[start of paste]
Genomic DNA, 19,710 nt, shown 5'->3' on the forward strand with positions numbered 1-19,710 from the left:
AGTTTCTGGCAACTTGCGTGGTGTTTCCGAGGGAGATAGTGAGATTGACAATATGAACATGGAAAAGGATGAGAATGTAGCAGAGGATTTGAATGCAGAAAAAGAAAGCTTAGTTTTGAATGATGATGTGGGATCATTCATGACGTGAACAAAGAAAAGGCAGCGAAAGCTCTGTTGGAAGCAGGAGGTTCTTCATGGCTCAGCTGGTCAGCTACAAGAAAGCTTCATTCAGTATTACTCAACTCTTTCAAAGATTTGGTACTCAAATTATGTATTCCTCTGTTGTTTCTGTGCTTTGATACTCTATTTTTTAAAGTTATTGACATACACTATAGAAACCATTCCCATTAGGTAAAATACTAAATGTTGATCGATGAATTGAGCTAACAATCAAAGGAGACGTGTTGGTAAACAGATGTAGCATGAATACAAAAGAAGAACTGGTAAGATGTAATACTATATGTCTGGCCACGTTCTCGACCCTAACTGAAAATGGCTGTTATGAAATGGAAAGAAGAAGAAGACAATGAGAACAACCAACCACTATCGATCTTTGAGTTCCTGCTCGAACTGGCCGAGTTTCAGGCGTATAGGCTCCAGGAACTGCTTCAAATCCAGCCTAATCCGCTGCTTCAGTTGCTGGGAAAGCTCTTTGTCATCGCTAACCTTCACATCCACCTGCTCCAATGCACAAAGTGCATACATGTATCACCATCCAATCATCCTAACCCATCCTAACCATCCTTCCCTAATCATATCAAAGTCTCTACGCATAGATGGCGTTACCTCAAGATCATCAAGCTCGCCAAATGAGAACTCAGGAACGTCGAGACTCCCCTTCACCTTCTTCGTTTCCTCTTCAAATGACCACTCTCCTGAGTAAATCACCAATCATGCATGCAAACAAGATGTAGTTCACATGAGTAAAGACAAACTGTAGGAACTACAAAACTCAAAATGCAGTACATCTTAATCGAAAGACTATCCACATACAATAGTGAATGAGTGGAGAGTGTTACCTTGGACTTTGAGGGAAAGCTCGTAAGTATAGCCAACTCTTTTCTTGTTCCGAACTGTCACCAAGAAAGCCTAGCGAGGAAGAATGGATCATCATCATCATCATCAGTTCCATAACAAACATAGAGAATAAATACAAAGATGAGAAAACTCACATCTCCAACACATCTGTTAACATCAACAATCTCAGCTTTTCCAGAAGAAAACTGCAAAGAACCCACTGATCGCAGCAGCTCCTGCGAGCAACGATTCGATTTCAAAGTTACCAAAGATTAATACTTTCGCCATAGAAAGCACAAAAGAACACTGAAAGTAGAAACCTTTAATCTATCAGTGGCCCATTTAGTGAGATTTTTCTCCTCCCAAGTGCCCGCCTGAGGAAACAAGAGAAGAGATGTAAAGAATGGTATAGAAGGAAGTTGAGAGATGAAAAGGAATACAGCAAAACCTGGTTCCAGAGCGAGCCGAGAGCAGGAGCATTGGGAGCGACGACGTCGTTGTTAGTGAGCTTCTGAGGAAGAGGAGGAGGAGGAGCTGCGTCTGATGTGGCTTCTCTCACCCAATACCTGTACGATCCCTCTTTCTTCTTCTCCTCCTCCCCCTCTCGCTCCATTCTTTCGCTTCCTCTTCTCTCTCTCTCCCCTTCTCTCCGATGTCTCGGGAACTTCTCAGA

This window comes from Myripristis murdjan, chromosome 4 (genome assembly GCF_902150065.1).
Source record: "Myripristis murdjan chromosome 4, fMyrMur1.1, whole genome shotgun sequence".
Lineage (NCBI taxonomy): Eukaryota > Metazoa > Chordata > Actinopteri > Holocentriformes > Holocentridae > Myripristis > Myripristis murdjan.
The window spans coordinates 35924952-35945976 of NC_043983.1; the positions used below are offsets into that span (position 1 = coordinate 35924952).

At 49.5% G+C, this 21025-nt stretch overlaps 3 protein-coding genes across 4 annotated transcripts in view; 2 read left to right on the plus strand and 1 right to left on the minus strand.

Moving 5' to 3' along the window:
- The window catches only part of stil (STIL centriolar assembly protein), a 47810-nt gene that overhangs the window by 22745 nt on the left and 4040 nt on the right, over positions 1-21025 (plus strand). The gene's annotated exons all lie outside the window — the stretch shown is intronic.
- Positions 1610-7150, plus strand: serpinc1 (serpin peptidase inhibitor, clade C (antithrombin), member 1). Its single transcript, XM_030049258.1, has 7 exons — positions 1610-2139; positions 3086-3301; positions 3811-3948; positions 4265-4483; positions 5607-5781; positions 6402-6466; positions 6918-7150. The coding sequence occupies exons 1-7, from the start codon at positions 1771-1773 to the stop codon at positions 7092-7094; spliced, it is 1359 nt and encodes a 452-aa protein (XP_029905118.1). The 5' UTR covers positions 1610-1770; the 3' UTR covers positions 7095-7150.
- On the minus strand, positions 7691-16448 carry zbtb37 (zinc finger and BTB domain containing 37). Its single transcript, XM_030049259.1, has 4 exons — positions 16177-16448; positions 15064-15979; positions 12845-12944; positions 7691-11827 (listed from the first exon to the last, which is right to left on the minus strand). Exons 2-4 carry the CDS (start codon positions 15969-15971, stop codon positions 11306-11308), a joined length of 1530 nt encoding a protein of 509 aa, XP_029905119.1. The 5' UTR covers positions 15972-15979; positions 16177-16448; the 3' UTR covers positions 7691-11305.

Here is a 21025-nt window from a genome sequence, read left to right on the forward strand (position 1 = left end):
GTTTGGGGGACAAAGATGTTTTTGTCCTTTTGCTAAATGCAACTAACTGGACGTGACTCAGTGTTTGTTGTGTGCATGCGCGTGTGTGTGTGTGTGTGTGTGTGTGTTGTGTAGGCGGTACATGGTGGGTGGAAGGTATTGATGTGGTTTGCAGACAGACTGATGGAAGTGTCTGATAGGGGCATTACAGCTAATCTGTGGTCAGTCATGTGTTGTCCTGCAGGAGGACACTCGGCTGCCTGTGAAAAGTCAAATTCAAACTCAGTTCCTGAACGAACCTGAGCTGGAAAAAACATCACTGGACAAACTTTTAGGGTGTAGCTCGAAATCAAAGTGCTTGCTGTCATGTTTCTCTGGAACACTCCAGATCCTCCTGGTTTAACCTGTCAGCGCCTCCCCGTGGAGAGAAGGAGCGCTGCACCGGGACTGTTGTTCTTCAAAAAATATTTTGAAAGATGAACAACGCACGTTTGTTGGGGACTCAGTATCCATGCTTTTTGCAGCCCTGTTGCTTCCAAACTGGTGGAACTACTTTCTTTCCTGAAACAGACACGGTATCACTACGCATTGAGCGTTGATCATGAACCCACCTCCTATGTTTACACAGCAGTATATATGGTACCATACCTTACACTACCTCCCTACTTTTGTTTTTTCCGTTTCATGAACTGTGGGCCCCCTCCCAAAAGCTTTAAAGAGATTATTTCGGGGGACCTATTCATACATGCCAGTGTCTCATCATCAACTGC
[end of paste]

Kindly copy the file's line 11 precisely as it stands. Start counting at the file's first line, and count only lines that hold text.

- On the minus strand, positions 7691-16448 carry zbtb37 (zinc finger and BTB domain containing 37). Its single transcript, XM_030049259.1, has 4 exons — positions 16177-16448; positions 15064-15979; positions 12845-12944; positions 7691-11827 (listed from the first exon to the last, which is right to left on the minus strand). Exons 2-4 carry the CDS (start codon positions 15969-15971, stop codon positions 11306-11308), a joined length of 1530 nt encoding a protein of 509 aa, XP_029905119.1. The 5' UTR covers positions 15972-15979; positions 16177-16448; the 3' UTR covers positions 7691-11305.